How to Make High Quality Dehydrated Dog Treats for Raw Fed Dogs

Five things to do to make irresistible, safe treats.


Making meals from scratch is the only way I know to have exactly what I want for my dogs – no ingredients from places with spotty records for quality assurance, no multi-syllabic additives making a label longer than I like. After I covered the pet-food recall in 2007, I changed the way I eat and the way I feed my pets. For my dogs, that meant commercial products from companies I trusted, along with raw-food meals from regional sources of meat, grains, and vegetables.

Dehydrated Pet Treats

It wasn’t a huge shift from raw to cooked when my Flat-Coated Retriever, McKenzie, started chemotherapy for soft-tissue sarcoma a few days after her seventh birthday. At the suggestion of her veterinary oncologist, I dropped the carbs, rebalanced the diet with the help of some expert advice, and started feeding “McKenzie Meatloaf” to all three of my dogs. The canine “cancer diet” is essentially carb-free, and cooked to reduce the load of potential pathogens that trouble many veterinarians about diets with raw meat, especially when a dog’s immune system is suppressed by medication.

While it was easy to turn a good raw diet into a good cooked one, I ran into a challenge when it came to treats. The solution? A dehydrator. Allow me to share what I’ve learned about making healthy and irresistible dog treats.

1. If you’re serious, buy a big dehydrator.

Dehydrators come in all sizes and price ranges; I went with a fairly large home model from Excalibur. I’ve been very happy with it, although if I were to do it again, I’d spring for the model with a timer, adding $25 to the cost.

Dehydrators start about $30, and the large one I bought was $250 retail, but I paid $200 online. Check eBay or Craigslist and you can get an even better deal if you are patient; I’m generally not!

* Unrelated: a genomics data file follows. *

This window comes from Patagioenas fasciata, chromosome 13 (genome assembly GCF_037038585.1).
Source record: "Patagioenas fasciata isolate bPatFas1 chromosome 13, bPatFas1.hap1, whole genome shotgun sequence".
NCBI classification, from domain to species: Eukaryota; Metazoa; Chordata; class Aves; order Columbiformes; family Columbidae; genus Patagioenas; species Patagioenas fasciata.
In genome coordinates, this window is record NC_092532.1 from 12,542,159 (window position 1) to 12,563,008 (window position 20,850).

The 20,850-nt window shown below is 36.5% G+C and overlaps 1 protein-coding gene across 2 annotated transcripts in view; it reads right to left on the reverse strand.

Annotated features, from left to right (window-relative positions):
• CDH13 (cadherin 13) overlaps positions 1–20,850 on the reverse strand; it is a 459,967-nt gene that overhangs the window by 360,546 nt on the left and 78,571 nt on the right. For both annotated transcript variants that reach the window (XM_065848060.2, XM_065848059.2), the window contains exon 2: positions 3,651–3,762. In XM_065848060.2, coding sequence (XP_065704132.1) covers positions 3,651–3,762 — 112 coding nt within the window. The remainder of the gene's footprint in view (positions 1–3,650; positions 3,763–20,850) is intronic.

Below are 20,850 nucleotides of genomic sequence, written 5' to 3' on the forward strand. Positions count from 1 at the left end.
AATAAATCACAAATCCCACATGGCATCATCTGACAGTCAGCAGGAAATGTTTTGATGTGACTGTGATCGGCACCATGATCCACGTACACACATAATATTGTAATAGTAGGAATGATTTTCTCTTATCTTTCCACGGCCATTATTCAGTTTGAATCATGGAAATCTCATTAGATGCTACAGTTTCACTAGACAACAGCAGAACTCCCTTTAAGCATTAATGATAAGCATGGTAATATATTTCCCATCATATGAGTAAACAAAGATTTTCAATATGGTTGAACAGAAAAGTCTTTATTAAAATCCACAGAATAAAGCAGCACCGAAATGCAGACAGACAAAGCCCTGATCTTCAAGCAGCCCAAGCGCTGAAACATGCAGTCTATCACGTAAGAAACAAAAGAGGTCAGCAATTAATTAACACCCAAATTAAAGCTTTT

For cubed or stripped meats/organs, my nine-tray model will easily dehydrate 20 pounds of meat at once. Because some parts are large (beef hearts are 10 pounds, and livers are large, too) and because I buy even small items in bulk (such as turkey, chicken, or duck hearts packaged in 10-pound bags) I got a large dehydrator so I can process a lot at once.

2. Find quality meats.

Join a raw food buyer’s group or co-op if one is anywhere near you; then you should be able to get meat from humanely cared-for, local animals at a good price. I buy bulk bags of hearts (chicken, turkey, and beef), liver (chicken and beef), and beef trachea from a raw feeders’ co-op about 100 miles from where I live. Other parts are on order, including poultry feet and what are euphemistically called “pizzles” – cattle penis. Even if you don’t have access to a buyer’s group, a custom butcher should be able to hook you up with products you’ll never see in your supermarket.

The biggest surprise? Beef trachea. Raw cattle windpipes – they can be two or more feet in length with a diameter of 3 to 4 inches – are a little hard to handle if you’re squeamish. Tracheas are awkwardly shaped, and require the removal of every other tray in my dehydrator to accommodate their height, so I can dry only five of these at a time. But after eight hours in the dehydrator they dry into perfect chews that are easily cut with a bread knife into two pieces that are just right for chewing by my retrievers.

3. Read the cleaning and safety instructions.

You’re ready to go after reading the booklet that comes with the machine. Precise drying isn’t a problem, since dogs are pretty happy even if you overshoot the “chewy” stage of jerky preferred by humans.

4. Set it up somewhere . . . else.

I don’t dehydrate in the kitchen; the smell of liver drying at low heat was gag-inducing for me – and hard to ignore for my drooling dogs. After the first batch was done, the dehydrator found a permanent set-up in the garage.

5. Prepare the meat.

This is easy. I rinse the meat, cut it to double the size I want to end with, put it on the racks, and turn on the machine for a few hours. That’s it! When it’s reached the level of dryness I want, I store the treats in plastic bags or containers in the freezer, taking out a little at a time for freshness.

So what do my dogs think? They love the treats. The poultry hearts and liver are good for training, and the trachea sections are every bit as popular as store-bought chews.

No matter what the future brings for McKenzie, I suspect I’ll be using the dehydrator to make treats for my dogs for years to come. It’s only been a few months since I bought it, but the dehydrator is nearly paid for in what I’ve saved by not buying organic, top-quality treats.

A resident of Northern California, Gina Spadafori is a syndicated pet-care columnist and the author of more than dozen books on animals and their care. She is also the writing partner of “Good Morning America” veterinarian Dr. Marty Becker.